While most in the Hillsdale area sport pickup trucks or sensible Subarus, one Hillsdale couple opts for a different style of transportation: a horse-drawn wagon.
At least once a month, Barney and Teresa Traylor can be seen driving in downtown Hillsdale in a horse-drawn wagon, taking a break from the regular hustle and bustle of modern life. For the Traylors, horses are a long-time, simple constant in their life, and now they are able to share it with their community by using their houses for events upon request.
For the Traylors, the wagon outings are relaxing and, as Barney Traylor puts it, the horses are “an expensive hobby.” Sometimes, other members of the Hillsdale community will request the Traylors’ services, for wedding venues or holiday church events, birthdays, sleigh rides, or organized fall outings.
Sometimes they will charge venues for their services, other times they do it for their community: As far as the Traylors are concerned, “We know half the county, what are we supposed to do?”
The couple has no desire to make money off of their passion.
Barney Traylor said he doesn’t see his horses as a business as much as he sees himself as a business trying to sell a product; he enjoys the thrill of driving his horses into town, wife and grandkids in tow, so the town shouldn’t go without such an experience at its own disposal.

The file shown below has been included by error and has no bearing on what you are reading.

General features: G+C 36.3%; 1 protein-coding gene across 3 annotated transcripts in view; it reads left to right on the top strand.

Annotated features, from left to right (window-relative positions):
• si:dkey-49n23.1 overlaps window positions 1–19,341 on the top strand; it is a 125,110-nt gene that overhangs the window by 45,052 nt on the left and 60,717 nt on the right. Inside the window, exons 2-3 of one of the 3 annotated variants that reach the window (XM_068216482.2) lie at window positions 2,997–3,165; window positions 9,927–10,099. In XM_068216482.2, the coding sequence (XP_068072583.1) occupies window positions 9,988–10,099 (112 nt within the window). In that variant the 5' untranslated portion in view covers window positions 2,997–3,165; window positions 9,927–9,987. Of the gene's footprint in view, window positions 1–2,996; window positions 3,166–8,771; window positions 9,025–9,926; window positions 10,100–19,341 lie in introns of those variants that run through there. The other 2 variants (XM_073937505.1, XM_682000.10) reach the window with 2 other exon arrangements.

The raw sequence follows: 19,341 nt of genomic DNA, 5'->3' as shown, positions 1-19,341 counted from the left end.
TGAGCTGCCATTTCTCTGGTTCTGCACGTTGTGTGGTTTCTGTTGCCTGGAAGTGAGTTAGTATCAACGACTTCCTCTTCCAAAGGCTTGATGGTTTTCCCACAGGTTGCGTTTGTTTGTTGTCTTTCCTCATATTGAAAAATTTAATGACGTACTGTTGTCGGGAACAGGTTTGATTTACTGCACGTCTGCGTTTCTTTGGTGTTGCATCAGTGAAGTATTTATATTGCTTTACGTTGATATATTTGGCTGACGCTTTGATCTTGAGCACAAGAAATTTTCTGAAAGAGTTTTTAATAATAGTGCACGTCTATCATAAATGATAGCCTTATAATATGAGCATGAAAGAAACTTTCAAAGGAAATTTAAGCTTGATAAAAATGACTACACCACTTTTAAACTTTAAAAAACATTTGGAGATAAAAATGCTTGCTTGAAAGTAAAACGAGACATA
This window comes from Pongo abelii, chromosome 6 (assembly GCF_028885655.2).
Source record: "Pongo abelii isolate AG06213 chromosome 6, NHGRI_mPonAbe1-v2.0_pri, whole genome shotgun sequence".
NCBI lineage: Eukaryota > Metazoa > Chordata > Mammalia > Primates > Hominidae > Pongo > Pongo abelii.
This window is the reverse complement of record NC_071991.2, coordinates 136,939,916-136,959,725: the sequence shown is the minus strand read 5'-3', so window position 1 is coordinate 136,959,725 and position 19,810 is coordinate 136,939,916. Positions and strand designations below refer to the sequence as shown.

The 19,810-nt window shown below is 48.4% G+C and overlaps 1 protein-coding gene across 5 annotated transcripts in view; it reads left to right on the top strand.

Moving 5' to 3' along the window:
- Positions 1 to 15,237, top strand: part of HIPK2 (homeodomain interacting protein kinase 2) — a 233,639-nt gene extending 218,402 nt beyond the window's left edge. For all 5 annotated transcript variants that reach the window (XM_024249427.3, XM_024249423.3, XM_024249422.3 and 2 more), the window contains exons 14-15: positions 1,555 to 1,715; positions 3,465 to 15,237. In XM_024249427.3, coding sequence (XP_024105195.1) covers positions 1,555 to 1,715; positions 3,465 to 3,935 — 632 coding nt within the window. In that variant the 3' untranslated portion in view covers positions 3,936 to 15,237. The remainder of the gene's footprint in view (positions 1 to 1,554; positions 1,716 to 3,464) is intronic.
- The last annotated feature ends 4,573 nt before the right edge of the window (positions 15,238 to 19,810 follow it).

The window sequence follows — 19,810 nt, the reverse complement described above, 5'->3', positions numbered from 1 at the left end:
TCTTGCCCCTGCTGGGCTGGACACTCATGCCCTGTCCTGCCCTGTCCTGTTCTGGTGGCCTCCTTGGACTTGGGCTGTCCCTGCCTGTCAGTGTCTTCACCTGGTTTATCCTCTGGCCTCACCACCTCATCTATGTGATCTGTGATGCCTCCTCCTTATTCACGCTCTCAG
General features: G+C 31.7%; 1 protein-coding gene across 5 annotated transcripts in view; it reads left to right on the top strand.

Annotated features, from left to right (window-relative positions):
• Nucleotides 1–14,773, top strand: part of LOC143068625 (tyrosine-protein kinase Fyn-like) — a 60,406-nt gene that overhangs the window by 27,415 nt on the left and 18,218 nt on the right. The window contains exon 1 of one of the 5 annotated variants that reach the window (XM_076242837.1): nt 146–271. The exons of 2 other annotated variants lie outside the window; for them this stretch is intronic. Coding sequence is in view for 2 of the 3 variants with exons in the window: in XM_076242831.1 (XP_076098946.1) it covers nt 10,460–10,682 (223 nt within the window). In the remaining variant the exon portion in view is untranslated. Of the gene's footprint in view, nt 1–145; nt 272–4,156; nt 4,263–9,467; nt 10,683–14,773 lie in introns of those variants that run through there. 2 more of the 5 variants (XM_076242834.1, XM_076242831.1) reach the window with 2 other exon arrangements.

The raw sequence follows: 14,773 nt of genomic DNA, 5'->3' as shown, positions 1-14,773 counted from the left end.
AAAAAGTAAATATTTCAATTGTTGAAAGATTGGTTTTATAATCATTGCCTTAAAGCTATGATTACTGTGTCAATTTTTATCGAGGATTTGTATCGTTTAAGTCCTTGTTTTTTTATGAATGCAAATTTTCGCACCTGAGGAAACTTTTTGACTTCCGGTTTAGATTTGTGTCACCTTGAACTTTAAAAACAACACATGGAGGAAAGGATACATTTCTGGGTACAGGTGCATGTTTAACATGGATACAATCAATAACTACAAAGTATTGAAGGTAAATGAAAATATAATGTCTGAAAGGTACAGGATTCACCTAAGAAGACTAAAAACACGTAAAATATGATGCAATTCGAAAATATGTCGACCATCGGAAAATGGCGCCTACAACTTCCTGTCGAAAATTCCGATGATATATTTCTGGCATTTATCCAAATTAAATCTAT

When the Traylors do find themselves riding into town, they normally stop at the McDonald’s drive thru, which is always a surprise for the employee working the drive thru that day. For the Traylors, the monthly experience more than outweighs the costs of their favorite pastime.
“The world slows down,” Teresa Traylor remarked with a smile, as Barney busied himself bathing two of their Belgians, Lily and Roxy, getting them ready for their show at the Hillsdale County Fair.
Barney, the custodian at one of the Hillsdale local elementary schools and Teresa, a bus driver in the school district, have been raising and training horses for the past 20 years in their family home just 10 minutes outside of Hillsdale.
Teresa has grown up around horses all her life, and Barney said he has always been fascinated by them. In 1997, the couple purchased their first mare and began breeding Belgians in 1998. Since then, the Traylors’ stables have become the home of 14 stunning mares, and as Barney added jokingly, “We only ever seem to get the mares with blazing stripes,” pointing out the beautiful flashes of white that streak the heads of all their horses. The Traylors make the wagon rides into town whenever they can, but it can be difficult at times.
Barney has even taken his horses to the national level, becoming the U.S. National Plowing Champions in Kentucky in 2016. The training also has its own practical applications: sometimes Barney will use his horses to plow his own fields.
Beyond the occasional rides into town, the Traylors also train their horses for competitions and shows, including competitive plowing. In the advent of tractor plowing, Barney said competitive horse plowing is like a “science” or “hidden knowledge.” Barney trains his horses in speed consistency, in their ability to maintain a steady trot, and in the orderly manner with which the horses pull the plows that till the ground.
In accordance of the familial impact horses have had on their lives, Teresa plans on moving forward with getting their grandchildren involved. The Traylor grandchildren have begun to learn the ropes behind raising the horses.
“We’re doing the grandkids thing now,” Teresa said, smiling.